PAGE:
Cortico-Pontine Theta Synchronization Phase Shift Following Monoaminergic Lesion in Rat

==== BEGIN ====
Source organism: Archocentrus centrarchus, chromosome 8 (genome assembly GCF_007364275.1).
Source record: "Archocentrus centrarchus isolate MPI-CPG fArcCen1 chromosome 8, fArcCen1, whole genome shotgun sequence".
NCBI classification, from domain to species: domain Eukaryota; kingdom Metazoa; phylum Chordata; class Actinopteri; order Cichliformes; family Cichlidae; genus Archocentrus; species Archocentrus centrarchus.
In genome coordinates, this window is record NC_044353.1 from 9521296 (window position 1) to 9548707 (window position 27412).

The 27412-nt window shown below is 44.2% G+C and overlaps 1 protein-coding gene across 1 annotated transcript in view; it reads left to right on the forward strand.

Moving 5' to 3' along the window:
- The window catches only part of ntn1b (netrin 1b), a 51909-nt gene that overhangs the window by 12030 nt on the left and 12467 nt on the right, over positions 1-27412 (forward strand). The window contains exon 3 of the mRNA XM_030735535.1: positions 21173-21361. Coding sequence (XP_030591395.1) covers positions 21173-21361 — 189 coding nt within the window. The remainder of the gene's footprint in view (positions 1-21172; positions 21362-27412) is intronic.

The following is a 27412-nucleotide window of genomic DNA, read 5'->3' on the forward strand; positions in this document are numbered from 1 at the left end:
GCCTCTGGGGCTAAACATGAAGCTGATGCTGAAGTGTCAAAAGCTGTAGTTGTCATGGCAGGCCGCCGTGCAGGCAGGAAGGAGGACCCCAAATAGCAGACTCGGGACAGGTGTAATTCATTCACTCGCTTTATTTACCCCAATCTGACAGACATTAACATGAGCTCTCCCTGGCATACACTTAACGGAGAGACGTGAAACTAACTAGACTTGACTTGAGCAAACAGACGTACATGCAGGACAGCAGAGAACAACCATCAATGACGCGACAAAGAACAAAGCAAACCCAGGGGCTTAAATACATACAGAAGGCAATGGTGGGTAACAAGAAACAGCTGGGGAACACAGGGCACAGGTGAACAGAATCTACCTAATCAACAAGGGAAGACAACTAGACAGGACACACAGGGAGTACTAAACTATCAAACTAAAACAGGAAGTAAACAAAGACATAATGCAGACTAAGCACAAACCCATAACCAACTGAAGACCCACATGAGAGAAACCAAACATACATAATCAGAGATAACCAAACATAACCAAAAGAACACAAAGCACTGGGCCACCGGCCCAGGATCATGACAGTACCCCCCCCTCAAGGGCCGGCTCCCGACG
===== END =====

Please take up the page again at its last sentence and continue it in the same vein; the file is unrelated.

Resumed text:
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The experiments were performed in 14 adult, male Sprague Dawley rats chronically instrumented for sleep recording and recorded during baseline condition, following sham injection (saline i.p. 1 ml/kg), and every week for 5 weeks following injection of the systemic neurotoxins (DSP-4 or PCA; 1 ml/kg, i.p.) for chemical axotomy of the locus coeruleus (LC) and dorsal raphe (DR) axon terminals. In our former study we demonstrated that the systemically induced lesion of the noradrenergic or serotonergic axon terminals did not affect the sleep-wake distribution from control condition. In this Study, by using spectral analysis and phase shift spectra of the cortical and pontine EEG we analyzed cortico-pontine theta oscillation synchronization phase shift on 6-hour recordings in control condition and 28 days following the monoaminergic lesions, as a time for permanently established DR or LC chemical axotomy. Our results demonstrated for the first time that chronically decreased brain monoamines in freely moving rats changed cortico-pontine theta synchronization phase shift. Pons became a leading theta oscillator. We assume that deficit of monoamines induced predominance of the NREM/REM transitions, characterized with phasic theta oscillations (the increased density of clustered P waves which intrinsic frequency corresponds to theta frequency oscillations), and may produced preceding phasic theta versus tonic theta oscillation drive.